Graduation Semester and Year




Document Type


Degree Name

Master of Engineering in Aerospace Engineering


Mechanical and Aerospace Engineering

First Advisor

Dereje Agonafer


Thermal management of an efficient data center can be primarily dictated by efficient servers. Continued increase in power density and power dissipation of high end processors, thermal analysis and management has made it strategically important in the challenge of advanced thermal solutions. Present day CFD software provides powerful tools to create very accurate fluid and heat transfer solutions. Validation of a detailed model of a server in CFD corresponds to accurate flow and temperature models and these detailed server models are the foundational blocks for accurate data center thermal management solutions. In this research, an experimental study of the thermal behavior of a high end compute server is performed and discussed. Surface temperatures of key components are recorded and studied as a function of the processing utilization of the server and inlet air temperatures. Next, a detailed CFD model is developed, analyzed and validated for a subset of the experimental boundary conditions with the data, within an acceptable accuracy across all the considered design points. This validation work serves as guidance in generating compact models or simplified models for rack and room level thermal management. Fixed design considerations for a system level or server level packaging which includes an understanding of effects of varying inlet temperatures on server operation, if the server equipped fans are capable to adequately cool the components and how the heat generated by the components affect other components can also be clearly visualized in this research. This research covers extensive validation at different operating points and not just for maximum Thermal Design Point (TDP).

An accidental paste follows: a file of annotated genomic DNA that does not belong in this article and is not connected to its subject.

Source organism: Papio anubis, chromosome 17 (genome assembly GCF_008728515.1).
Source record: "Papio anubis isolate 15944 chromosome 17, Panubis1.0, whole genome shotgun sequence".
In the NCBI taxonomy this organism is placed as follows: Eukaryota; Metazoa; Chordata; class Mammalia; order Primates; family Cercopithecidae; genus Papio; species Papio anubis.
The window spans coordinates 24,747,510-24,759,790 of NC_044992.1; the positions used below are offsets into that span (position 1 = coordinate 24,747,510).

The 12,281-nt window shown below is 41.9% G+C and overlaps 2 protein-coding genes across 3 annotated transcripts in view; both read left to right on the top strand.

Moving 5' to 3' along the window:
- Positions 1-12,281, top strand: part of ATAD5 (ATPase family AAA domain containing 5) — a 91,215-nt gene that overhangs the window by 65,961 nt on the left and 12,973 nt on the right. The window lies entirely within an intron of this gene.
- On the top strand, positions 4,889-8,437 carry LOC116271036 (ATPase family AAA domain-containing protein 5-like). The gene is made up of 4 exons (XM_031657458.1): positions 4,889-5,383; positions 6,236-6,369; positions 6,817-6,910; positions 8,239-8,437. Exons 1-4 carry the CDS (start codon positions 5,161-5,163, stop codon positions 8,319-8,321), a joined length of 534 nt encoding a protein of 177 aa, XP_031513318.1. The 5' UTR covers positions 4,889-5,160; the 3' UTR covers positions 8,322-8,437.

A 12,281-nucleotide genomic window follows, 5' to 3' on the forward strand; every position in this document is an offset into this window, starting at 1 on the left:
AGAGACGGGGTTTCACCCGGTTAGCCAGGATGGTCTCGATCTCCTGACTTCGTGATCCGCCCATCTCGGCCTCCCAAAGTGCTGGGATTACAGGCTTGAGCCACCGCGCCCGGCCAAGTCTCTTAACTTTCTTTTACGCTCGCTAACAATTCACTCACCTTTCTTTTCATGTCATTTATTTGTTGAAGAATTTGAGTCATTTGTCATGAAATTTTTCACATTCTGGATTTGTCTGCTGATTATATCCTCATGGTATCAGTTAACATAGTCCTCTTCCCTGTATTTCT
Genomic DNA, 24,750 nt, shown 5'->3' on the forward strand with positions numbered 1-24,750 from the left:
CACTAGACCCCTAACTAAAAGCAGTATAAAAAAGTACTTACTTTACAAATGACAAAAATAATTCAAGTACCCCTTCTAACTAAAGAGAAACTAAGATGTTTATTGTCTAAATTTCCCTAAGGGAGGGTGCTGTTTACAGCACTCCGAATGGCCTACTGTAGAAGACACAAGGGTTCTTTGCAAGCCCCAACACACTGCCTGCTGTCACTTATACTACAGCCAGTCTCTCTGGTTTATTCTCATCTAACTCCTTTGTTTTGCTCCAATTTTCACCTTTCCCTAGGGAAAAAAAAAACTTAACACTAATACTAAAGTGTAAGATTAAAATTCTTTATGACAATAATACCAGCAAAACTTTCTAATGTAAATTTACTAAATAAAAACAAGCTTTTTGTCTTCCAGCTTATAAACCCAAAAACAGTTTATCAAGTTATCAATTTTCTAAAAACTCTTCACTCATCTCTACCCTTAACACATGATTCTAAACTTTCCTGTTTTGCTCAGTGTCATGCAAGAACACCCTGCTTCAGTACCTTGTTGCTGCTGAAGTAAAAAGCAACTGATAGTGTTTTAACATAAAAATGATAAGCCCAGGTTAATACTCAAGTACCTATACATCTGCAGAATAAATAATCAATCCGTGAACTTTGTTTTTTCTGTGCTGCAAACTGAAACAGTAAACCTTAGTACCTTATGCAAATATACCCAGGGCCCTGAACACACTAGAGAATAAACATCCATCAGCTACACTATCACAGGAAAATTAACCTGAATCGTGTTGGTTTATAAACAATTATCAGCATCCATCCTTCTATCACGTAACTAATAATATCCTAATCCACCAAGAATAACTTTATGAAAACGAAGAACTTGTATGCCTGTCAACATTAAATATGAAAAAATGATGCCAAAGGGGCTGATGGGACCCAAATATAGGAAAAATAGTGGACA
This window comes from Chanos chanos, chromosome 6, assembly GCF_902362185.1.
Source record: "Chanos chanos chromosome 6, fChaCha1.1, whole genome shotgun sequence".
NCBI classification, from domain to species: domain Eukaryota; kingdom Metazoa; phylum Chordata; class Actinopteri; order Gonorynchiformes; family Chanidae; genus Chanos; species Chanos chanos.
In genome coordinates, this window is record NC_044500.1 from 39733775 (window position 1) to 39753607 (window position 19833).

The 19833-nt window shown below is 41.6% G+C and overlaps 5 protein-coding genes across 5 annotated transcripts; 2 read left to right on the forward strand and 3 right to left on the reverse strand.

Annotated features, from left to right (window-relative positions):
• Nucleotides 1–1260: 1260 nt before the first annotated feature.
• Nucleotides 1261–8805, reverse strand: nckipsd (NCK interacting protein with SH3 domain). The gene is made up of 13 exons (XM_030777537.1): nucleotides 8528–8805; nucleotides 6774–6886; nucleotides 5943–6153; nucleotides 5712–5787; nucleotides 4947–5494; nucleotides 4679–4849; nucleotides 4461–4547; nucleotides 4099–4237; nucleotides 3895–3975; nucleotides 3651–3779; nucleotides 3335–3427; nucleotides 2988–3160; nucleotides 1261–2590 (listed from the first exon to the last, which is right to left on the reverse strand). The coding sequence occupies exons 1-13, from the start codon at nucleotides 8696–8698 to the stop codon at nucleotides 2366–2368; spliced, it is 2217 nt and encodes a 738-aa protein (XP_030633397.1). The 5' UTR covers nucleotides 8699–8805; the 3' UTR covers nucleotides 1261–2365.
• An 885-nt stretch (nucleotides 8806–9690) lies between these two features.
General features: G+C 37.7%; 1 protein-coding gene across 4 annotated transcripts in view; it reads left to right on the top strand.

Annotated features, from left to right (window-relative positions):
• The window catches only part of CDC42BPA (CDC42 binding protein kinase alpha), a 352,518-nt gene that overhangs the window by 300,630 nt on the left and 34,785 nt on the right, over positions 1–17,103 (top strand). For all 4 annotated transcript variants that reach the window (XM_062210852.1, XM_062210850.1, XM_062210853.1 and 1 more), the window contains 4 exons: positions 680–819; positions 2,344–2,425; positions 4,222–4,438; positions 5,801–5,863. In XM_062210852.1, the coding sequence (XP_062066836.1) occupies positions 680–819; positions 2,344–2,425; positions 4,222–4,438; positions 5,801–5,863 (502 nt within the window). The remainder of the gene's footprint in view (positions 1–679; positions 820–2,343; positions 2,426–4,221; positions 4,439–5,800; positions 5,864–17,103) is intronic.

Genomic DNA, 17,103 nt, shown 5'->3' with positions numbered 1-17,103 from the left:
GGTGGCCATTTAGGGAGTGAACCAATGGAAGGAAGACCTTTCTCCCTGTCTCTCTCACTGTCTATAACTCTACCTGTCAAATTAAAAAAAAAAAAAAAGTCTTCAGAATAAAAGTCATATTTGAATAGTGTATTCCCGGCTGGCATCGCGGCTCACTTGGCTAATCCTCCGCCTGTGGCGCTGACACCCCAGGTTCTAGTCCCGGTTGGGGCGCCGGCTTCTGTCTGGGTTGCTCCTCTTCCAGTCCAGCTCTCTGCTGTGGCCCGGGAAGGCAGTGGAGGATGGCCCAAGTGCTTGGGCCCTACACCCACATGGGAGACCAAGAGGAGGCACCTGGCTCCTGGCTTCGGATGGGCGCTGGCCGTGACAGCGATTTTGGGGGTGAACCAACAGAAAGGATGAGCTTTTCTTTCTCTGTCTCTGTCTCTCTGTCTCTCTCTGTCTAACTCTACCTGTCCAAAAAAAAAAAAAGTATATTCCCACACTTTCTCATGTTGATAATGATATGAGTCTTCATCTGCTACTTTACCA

Aerospace Engineering | Engineering | Mechanical Engineering


Degree granted by The University of Texas at Arlington